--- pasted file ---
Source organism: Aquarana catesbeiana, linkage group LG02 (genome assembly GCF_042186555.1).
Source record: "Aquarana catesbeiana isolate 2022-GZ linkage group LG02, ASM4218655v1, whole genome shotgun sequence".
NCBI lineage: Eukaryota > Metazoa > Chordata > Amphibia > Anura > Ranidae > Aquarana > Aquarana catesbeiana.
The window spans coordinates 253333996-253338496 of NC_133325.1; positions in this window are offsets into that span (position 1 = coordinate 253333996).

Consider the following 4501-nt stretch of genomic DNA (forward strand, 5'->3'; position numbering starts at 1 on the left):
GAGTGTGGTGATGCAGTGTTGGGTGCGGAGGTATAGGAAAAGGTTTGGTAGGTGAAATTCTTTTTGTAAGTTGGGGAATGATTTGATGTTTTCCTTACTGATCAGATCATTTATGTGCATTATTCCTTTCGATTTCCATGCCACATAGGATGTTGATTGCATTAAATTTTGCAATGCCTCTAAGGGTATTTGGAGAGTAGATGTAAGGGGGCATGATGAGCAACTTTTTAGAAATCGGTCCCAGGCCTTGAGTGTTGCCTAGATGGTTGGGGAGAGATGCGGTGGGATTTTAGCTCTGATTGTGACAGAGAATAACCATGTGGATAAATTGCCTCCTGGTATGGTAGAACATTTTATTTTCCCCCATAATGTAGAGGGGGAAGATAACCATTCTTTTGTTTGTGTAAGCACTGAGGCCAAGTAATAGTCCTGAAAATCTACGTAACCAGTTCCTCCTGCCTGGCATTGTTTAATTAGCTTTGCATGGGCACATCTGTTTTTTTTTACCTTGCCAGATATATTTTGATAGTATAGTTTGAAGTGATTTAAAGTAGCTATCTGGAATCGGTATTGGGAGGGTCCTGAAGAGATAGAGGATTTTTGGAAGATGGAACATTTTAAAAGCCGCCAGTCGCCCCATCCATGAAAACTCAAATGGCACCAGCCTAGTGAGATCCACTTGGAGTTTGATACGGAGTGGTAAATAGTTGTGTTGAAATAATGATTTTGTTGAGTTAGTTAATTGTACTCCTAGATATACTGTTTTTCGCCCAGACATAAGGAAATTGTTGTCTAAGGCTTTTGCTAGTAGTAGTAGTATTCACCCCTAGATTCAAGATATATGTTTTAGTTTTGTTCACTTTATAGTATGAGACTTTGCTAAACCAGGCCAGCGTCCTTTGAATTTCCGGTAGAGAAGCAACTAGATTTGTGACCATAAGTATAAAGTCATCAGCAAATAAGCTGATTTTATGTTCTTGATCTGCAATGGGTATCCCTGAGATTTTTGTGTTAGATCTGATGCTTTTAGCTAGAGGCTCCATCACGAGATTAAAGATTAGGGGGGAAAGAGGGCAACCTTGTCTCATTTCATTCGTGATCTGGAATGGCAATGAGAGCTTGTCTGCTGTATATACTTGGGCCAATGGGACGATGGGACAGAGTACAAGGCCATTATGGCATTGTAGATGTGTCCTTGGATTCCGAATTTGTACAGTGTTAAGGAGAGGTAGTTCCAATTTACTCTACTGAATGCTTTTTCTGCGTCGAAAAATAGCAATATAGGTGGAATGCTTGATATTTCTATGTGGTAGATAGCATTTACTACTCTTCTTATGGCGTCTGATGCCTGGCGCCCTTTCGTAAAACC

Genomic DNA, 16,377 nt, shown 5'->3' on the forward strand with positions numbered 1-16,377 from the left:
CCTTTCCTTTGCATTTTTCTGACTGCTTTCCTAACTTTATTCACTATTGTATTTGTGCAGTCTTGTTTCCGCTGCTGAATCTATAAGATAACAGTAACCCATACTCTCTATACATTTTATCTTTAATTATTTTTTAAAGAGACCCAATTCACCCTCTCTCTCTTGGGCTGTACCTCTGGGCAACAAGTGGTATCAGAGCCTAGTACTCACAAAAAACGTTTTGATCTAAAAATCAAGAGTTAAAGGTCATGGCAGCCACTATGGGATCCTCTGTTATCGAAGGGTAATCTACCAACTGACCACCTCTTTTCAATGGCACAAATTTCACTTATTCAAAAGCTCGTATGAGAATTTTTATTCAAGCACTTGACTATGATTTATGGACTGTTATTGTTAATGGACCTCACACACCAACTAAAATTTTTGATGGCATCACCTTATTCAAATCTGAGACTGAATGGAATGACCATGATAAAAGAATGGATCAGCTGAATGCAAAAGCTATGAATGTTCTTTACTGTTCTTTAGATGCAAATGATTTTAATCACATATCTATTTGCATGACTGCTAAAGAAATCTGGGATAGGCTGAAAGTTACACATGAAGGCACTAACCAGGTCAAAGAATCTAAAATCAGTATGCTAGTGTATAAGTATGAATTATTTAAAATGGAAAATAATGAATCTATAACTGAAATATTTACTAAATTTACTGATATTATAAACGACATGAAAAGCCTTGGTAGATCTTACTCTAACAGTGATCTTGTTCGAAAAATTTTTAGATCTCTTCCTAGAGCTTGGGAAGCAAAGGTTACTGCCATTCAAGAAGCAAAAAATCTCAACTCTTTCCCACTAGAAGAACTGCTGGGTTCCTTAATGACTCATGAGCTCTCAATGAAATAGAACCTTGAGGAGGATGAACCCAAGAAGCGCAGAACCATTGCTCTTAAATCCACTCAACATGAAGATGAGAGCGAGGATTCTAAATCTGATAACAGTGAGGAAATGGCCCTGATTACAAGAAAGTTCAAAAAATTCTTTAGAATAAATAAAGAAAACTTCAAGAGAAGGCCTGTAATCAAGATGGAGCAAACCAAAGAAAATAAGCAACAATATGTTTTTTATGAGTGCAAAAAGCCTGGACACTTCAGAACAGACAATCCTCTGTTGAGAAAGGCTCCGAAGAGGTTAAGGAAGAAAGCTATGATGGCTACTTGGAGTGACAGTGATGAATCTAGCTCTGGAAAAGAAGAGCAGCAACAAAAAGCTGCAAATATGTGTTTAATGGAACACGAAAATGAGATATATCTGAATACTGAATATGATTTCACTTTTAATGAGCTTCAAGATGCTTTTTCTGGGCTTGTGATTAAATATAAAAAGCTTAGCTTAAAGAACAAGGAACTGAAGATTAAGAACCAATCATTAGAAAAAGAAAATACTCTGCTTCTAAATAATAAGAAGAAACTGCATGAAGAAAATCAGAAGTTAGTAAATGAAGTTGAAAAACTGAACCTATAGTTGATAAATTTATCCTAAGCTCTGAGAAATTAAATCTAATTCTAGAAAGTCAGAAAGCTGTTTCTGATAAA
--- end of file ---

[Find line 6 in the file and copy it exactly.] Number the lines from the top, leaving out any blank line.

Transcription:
GAGTGTGGTGATGCAGTGTTGGGTGCGGAGGTATAGGAAAAGGTTTGGTAGGTGAAATTCTTTTTGTAAGTTGGGGAATGATTTGATGTTTTCCTTACTGATCAGATCATTTATGTGCATTATTCCTTTCGATTTCCATGCCACATAGGATGTTGATTGCATTAAATTTTGCAATGCCTCTAAGGGTATTTGGAGAGTAGATGTAAGGGGGCATGATGAGCAACTTTTTAGAAATCGGTCCCAGGCCTTGAGTGTTGCCTAGATGGTTGGGGAGAGATGCGGTGGGATTTTAGCTCTGATTGTGACAGAGAATAACCATGTGGATAAATTGCCTCCTGGTATGGTAGAACATTTTATTTTCCCCCATAATGTAGAGGGGGAAGATAACCATTCTTTTGTTTGTGTAAGCACTGAGGCCAAGTAATAGTCCTGAAAATCTACGTAACCAGTTCCTCCTGCCTGGCATTGTTTAATTAGCTTTGCATGGGCACATCTGTTTTTTTTTACCTTGCCAGATATATTTTGATAGTATAGTTTGAAGTGATTTAAAGTAGCTATCTGGAATCGGTATTGGGAGGGTCCTGAAGAGATAGAGGATTTTTGGAAGATGGAACATTTTAAAAGCCGCCAGTCGCCCCATCCATGAAAACTCAAATGGCACCAGCCTAGTGAGATCCACTTGGAGTTTGATACGGAGTGGTAAATAGTTGTGTTGAAATAATGATTTTGTTGAGTTAGTTAATTGTACTCCTAGATATACTGTTTTTCGCCCAGACATAAGGAAATTGTTGTCTAAGGCTTTTGCTAGTAGTAGTAGTATTCACCCCTAGATTCAAGATATATGTTTTAGTTTTGTTCACTTTATAGTATGAGACTTTGCTAAACCAGGCCAGCGTCCTTTGAATTTCCGGTAGAGAAGCAACTAGATTTGTGACCATAAGTATAAAGTCATCAGCAAATAAGCTGATTTTATGTTCTTGATCTGCAATGGGTATCCCTGAGATTTTTGTGTTAGATCTGATGCTTTTAGCTAGAGGCTCCATCACGAGATTAAAGATTAGGGGGGAAAGAGGGCAACCTTGTCTCATTTCATTCGTGATCTGGAATGGCAATGAGAGCTTGTCTGCTGTATATACTTGGGCCAATGGGACGATGGGACAGAGTACAAGGCCATTATGGCATTGTAGATGTGTCCTTGGATTCCGAATTTGTACAGTGTTAAGGAGAGGTAGTTCCAATTTACTCTACTGAATGCTTTTTCTGCGTCGAAAAATAGCAATATAGGTGGAATGCTTGATATTTCTATGTGGTAGATAGCATTTACTACTCTTCTTATGGCGTCTGATGCCTGGCGCCCTTTCGTAAAACC